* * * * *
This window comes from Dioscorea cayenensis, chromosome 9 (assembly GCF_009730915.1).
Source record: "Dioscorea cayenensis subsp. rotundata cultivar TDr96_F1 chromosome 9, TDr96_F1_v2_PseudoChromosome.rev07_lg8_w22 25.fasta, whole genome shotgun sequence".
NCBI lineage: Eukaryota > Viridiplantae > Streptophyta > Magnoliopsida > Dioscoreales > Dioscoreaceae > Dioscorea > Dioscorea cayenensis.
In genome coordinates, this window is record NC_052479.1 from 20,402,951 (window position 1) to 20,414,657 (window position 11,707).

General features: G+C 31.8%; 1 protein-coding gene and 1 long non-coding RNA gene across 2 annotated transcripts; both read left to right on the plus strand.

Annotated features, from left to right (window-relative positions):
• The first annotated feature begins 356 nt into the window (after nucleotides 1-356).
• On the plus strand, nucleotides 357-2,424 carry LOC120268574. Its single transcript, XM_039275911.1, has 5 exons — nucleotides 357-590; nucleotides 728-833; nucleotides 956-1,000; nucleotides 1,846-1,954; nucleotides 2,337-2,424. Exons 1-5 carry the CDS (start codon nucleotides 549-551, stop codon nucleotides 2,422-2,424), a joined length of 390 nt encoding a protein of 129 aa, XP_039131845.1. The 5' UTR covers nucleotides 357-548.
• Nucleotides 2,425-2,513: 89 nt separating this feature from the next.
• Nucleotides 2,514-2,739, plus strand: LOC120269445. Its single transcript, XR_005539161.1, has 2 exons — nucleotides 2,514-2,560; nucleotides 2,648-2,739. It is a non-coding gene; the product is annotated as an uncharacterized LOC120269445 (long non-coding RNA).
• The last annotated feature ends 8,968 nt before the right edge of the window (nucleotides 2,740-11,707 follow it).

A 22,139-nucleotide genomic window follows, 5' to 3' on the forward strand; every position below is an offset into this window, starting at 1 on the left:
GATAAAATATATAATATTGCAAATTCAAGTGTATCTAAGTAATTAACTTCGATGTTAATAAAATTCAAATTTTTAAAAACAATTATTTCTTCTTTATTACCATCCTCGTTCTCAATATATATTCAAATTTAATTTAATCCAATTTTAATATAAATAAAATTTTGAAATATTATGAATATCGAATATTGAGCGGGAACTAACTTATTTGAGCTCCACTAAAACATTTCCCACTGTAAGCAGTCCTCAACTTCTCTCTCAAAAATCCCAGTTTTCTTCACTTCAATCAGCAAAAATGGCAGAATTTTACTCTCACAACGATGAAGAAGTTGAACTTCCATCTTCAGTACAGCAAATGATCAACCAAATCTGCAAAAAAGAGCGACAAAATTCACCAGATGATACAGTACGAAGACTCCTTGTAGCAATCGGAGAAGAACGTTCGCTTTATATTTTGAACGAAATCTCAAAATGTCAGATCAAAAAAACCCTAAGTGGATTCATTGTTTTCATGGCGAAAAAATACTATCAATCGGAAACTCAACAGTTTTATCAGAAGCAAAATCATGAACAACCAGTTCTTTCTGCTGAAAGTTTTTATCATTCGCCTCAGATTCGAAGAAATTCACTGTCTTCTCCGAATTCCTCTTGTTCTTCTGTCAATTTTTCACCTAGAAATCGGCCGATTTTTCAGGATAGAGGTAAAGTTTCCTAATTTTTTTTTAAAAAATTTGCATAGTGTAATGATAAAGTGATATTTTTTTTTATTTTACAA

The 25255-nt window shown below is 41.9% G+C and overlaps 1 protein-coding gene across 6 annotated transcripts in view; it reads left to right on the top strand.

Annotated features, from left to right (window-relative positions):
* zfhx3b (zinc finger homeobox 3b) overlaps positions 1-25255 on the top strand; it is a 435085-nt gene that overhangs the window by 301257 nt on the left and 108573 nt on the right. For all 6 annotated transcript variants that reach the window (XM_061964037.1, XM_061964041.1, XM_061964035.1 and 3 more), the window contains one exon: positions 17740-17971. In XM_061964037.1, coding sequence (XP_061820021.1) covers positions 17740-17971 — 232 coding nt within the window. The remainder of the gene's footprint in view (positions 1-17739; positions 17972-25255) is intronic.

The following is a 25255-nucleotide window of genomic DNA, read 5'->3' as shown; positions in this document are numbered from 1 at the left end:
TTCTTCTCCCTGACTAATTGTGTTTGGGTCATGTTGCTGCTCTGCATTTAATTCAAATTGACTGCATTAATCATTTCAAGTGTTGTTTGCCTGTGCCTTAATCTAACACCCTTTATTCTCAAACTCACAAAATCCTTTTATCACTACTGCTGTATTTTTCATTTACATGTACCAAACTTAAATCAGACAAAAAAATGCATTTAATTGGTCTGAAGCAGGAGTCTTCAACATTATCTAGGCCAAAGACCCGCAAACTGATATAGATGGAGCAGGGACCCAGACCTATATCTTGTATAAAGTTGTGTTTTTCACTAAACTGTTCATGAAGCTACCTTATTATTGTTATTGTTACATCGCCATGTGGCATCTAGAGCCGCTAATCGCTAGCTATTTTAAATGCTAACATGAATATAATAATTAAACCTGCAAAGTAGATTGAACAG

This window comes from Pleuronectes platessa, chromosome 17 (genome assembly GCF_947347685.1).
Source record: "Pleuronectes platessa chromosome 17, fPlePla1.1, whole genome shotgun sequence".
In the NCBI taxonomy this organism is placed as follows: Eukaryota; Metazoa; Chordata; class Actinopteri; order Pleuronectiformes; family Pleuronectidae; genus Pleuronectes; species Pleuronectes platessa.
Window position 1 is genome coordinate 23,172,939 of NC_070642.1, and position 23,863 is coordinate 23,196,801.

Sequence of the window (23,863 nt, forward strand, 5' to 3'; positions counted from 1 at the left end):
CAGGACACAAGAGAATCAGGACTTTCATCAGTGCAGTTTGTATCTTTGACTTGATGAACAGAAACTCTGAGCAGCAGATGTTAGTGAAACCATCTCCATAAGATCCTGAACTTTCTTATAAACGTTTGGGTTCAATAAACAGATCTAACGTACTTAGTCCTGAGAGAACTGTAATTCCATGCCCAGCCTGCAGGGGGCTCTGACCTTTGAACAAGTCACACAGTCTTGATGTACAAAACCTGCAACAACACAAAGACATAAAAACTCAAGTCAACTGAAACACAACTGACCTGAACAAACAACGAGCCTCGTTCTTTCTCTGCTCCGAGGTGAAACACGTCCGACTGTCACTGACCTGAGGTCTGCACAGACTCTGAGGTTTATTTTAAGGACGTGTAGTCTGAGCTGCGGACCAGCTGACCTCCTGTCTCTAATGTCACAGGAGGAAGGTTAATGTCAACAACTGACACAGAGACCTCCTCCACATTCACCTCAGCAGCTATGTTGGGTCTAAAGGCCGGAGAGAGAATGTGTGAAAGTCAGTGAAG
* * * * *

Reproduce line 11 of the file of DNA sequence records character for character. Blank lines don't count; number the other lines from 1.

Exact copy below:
• The last annotated feature ends 8,968 nt before the right edge of the window (nucleotides 2,740-11,707 follow it).